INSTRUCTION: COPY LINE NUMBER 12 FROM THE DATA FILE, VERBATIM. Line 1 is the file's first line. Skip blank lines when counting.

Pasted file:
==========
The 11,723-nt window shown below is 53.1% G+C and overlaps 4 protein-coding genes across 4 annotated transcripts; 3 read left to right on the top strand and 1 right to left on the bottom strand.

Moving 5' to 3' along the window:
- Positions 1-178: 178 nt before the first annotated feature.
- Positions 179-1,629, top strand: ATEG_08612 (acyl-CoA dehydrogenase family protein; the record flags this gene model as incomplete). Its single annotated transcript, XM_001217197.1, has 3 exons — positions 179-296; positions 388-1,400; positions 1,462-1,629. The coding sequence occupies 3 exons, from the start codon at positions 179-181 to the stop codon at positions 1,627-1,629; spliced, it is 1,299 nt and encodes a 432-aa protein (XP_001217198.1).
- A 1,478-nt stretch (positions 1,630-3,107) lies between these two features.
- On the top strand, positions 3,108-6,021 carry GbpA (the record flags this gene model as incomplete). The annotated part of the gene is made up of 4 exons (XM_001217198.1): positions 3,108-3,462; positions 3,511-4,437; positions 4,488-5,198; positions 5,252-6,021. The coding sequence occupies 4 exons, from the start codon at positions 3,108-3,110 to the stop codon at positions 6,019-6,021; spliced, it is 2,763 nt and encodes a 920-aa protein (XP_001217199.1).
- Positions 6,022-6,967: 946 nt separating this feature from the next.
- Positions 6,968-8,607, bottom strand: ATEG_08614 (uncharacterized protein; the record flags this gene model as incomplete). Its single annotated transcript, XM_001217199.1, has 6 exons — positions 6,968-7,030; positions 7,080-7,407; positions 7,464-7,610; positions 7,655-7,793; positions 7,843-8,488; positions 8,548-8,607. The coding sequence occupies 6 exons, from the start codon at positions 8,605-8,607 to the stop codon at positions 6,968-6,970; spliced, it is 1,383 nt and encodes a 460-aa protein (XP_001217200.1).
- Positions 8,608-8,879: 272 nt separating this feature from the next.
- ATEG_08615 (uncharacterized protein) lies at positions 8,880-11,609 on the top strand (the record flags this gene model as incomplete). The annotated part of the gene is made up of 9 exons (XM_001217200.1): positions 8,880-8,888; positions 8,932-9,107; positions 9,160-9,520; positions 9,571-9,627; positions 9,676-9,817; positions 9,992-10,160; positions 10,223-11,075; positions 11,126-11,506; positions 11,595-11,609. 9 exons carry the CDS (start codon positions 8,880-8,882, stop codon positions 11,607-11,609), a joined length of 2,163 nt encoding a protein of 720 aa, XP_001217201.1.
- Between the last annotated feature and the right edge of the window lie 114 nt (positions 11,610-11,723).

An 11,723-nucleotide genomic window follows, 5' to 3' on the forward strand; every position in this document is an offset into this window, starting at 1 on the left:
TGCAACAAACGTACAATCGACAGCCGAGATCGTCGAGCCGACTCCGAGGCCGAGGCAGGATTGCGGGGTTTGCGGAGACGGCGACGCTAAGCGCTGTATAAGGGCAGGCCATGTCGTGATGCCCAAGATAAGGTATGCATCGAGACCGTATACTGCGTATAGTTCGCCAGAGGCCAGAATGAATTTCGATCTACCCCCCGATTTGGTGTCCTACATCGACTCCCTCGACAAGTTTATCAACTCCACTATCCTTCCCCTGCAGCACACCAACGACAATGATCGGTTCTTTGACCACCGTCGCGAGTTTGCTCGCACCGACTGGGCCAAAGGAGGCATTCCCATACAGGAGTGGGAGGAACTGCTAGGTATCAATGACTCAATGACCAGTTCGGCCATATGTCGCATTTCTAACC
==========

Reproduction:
An 11,723-nucleotide genomic window follows, 5' to 3' on the forward strand; every position in this document is an offset into this window, starting at 1 on the left: